Now you have logged in to your MailChimp account it is time to create your first popup!
The beauty of using MailChimp is that their popup forms can be done by anyone—you definitely do not need to be a web designer or developer to pull it off.
MailChimp has a pretty comprehensive tutorial on how to do just that so I advice you to follow their instructions before you proceed further.
There are certain steps that might get a bit tricky like adding the MailChimp popup form code or script to your WordPress (WooCommerce) or Shopify store but then, if you are using WordPress for example, you can simply install and enable this plugin or a similar one and then add the code to the head section like so:
…and if you are running a Shopify store then you simply need to follow these instructions!
Check out the screenshot below: by using almost the exact same structure this simple MailChimp popup has helped gather subscribers for these 3 sample clients’ lists (red rectangle).
On the same screenshot you can see that we have ran email marketing campaigns to those same subscribers and have amassed quite a high open rate on each one of them (blue rectangle).
Please note that even though we aren’t talking about hundreds of subscribers—yet, what matters is the quality of the subscriber and their conversion from just giving you their email to becoming and actual paying customer and this is something I will be digging a lot more on future posts.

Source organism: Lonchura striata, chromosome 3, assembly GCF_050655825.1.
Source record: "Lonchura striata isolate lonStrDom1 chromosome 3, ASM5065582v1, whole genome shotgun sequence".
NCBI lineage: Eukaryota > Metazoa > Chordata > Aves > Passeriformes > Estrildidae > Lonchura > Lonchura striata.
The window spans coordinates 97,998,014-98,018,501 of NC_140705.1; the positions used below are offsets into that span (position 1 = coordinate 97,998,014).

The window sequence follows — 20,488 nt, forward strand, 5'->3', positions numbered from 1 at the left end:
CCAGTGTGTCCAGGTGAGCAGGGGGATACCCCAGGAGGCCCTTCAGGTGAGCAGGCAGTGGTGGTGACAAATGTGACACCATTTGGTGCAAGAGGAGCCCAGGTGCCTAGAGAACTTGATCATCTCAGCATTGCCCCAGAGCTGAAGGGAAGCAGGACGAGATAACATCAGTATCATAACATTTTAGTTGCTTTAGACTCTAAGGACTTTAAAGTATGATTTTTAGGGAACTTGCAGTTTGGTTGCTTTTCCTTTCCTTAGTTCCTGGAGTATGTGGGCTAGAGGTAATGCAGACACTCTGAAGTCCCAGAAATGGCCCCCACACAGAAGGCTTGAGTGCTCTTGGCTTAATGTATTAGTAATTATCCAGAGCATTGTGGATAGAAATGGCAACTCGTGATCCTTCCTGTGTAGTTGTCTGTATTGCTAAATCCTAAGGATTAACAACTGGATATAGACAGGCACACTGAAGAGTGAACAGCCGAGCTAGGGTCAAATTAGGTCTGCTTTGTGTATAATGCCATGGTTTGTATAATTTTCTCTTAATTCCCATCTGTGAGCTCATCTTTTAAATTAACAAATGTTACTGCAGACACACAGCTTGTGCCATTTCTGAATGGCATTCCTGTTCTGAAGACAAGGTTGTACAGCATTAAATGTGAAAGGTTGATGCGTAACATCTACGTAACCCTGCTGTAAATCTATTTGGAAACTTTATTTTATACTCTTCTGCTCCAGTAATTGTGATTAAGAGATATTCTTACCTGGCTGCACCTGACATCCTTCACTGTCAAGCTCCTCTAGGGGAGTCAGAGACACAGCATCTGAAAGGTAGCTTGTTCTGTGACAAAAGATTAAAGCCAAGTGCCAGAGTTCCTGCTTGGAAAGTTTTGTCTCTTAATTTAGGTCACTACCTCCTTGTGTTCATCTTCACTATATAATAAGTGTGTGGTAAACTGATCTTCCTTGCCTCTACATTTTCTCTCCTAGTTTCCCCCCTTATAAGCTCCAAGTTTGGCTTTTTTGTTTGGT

So keep in mind that you must tie the MailChimp popup strategy with whatever you are going to be doing with it moving forward.
Unless you are as big and known as some retailers and personalities out there like Billabong or Leonardo DiCaprio, it is best to create a popup that simply offers one thing your new audience might be interested in.
Think about it: if you sell cool socks, and people come to your site because they know this, would you tell them to join some sock-related community or your organization’s donation initiative newsletter?
No, they don’t care (yet)—but if you build your email list right they will as they get to know you.
What you need to do is to give them something they want and that my fellow reader comes in the form of a coupon.
Yes, there are other ways to make people subscribe to your email list but remember that this strategy focuses on eCommerce website or shop owners or those of you offering services, courses and products people can buy online.
Following one of the actual client examples shown on the screenshot above, below is an example MailChimp popup signup form we used on our client Seven Clothing Co.’s website in case you want to check out the live version:
The basic popup structure and what each section of the copy means is as follow:
Now you have this simple yet proven-to-work strategy I encourage you to give it a try!
Even though you might need to explore different popup formats until you hit the one that works for you, start this strategy today and see how it works out for you. Not doing it means that you are leaving possible clients or customers wanting to get to know about your brand and ultimately about you and your mission.
Questions? Write a comment below and I will be happy to help you!